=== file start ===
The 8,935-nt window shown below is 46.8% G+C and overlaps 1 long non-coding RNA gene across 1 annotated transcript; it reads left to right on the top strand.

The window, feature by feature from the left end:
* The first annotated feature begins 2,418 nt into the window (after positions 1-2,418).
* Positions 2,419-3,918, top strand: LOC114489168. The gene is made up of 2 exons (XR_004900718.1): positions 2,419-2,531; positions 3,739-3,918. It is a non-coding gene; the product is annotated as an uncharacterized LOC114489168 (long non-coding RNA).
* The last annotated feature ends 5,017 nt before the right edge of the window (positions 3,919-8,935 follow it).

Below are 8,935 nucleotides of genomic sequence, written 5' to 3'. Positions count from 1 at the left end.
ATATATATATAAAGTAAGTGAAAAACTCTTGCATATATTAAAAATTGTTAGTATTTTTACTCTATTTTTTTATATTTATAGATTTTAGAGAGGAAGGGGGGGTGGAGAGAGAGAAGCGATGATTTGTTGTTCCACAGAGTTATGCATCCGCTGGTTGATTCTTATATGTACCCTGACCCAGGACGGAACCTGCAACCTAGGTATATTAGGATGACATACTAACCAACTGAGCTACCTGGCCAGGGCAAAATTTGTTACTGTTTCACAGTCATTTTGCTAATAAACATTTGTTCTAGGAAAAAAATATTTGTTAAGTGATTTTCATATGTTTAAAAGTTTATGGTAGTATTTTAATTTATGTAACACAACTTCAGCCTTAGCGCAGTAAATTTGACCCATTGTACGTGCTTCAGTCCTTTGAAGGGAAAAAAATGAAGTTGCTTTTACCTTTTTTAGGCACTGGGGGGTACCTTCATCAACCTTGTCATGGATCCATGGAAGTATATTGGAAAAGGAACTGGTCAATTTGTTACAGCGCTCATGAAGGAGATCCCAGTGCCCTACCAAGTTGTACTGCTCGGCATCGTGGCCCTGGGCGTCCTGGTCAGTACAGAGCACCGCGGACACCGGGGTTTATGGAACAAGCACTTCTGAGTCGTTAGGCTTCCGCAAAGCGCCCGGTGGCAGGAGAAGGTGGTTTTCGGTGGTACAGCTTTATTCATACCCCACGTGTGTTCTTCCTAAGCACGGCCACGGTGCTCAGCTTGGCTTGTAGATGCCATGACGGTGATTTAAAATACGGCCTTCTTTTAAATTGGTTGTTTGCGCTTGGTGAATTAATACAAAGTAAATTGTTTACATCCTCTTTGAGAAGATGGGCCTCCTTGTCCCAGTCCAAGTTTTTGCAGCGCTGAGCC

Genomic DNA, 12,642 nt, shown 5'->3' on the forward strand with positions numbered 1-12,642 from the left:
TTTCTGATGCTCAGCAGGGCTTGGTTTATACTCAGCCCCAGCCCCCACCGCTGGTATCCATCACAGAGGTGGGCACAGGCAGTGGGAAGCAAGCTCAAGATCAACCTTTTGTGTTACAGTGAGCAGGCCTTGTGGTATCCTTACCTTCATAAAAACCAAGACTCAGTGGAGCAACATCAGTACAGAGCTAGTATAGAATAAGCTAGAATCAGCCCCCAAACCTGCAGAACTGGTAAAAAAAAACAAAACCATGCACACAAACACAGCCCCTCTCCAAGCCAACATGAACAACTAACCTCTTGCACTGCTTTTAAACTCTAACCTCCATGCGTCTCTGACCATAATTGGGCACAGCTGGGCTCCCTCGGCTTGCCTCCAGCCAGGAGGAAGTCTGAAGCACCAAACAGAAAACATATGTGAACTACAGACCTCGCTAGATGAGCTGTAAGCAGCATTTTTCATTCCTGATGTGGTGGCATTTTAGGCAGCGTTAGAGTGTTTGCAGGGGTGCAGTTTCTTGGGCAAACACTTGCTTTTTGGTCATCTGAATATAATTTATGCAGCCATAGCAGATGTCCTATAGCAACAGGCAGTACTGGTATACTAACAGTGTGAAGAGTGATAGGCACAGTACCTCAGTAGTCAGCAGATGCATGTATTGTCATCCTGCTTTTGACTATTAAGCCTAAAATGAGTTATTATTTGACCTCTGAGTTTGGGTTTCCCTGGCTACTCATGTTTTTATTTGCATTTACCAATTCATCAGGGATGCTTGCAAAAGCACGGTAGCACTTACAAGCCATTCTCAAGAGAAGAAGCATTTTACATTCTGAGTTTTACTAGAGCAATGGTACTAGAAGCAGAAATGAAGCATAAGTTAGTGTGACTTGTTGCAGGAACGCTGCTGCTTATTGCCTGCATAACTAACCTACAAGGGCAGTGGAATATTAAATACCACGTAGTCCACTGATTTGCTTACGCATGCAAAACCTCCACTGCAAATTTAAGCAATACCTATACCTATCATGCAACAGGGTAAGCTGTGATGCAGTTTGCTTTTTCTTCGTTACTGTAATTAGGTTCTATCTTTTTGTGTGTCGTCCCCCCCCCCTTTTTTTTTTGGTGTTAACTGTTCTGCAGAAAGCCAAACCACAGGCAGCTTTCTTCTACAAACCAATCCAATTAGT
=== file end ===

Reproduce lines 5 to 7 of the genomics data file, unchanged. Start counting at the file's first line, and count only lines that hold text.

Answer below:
* The last annotated feature ends 5,017 nt before the right edge of the window (positions 3,919-8,935 follow it).

Below are 8,935 nucleotides of genomic sequence, written 5' to 3'. Positions count from 1 at the left end.
ATATATATATAAAGTAAGTGAAAAACTCTTGCATATATTAAAAATTGTTAGTATTTTTACTCTATTTTTTTATATTTATAGATTTTAGAGAGGAAGGGGGGGTGGAGAGAGAGAAGCGATGATTTGTTGTTCCACAGAGTTATGCATCCGCTGGTTGATTCTTATATGTACCCTGACCCAGGACGGAACCTGCAACCTAGGTATATTAGGATGACATACTAACCAACTGAGCTACCTGGCCAGGGCAAAATTTGTTACTGTTTCACAGTCATTTTGCTAATAAACATTTGTTCTAGGAAAAAAATATTTGTTAAGTGATTTTCATATGTTTAAAAGTTTATGGTAGTATTTTAATTTATGTAACACAACTTCAGCCTTAGCGCAGTAAATTTGACCCATTGTACGTGCTTCAGTCCTTTGAAGGGAAAAAAATGAAGTTGCTTTTACCTTTTTTAGGCACTGGGGGGTACCTTCATCAACCTTGTCATGGATCCATGGAAGTATATTGGAAAAGGAACTGGTCAATTTGTTACAGCGCTCATGAAGGAGATCCCAGTGCCCTACCAAGTTGTACTGCTCGGCATCGTGGCCCTGGGCGTCCTGGTCAGTACAGAGCACCGCGGACACCGGGGTTTATGGAACAAGCACTTCTGAGTCGTTAGGCTTCCGCAAAGCGCCCGGTGGCAGGAGAAGGTGGTTTTCGGTGGTACAGCTTTATTCATACCCCACGTGTGTTCTTCCTAAGCACGGCCACGGTGCTCAGCTTGGCTTGTAGATGCCATGACGGTGATTTAAAATACGGCCTTCTTTTAAATTGGTTGTTTGCGCTTGGTGAATTAATACAAAGTAAATTGTTTACATCCTCTTTGAGAAGATGGGCCTCCTTGTCCCAGTCCAAGTTTTTGCAGCGCTGAGCC